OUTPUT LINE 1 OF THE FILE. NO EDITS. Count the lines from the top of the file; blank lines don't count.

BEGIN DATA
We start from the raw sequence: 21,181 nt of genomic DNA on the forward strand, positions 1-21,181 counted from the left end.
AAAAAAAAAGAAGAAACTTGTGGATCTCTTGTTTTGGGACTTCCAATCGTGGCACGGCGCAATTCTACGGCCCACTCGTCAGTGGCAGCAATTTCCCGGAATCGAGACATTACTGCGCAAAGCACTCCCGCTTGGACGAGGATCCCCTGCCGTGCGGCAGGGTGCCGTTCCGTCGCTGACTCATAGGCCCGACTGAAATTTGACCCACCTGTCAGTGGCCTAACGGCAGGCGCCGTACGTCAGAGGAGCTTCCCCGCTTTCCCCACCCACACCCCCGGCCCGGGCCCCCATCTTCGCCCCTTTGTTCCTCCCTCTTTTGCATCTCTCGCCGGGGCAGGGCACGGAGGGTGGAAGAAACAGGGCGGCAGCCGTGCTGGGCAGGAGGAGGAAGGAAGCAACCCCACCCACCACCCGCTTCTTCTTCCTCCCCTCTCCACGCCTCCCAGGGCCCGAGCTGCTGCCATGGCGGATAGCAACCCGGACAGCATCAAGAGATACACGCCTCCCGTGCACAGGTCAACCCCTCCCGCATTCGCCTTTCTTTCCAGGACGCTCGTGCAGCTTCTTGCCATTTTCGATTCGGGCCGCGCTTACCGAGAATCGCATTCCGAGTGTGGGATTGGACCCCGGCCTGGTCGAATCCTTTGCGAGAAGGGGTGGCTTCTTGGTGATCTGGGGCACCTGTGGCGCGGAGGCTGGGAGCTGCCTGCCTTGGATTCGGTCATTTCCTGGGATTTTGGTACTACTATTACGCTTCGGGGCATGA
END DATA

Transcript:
We start from the raw sequence: 21,181 nt of genomic DNA on the forward strand, positions 1-21,181 counted from the left end.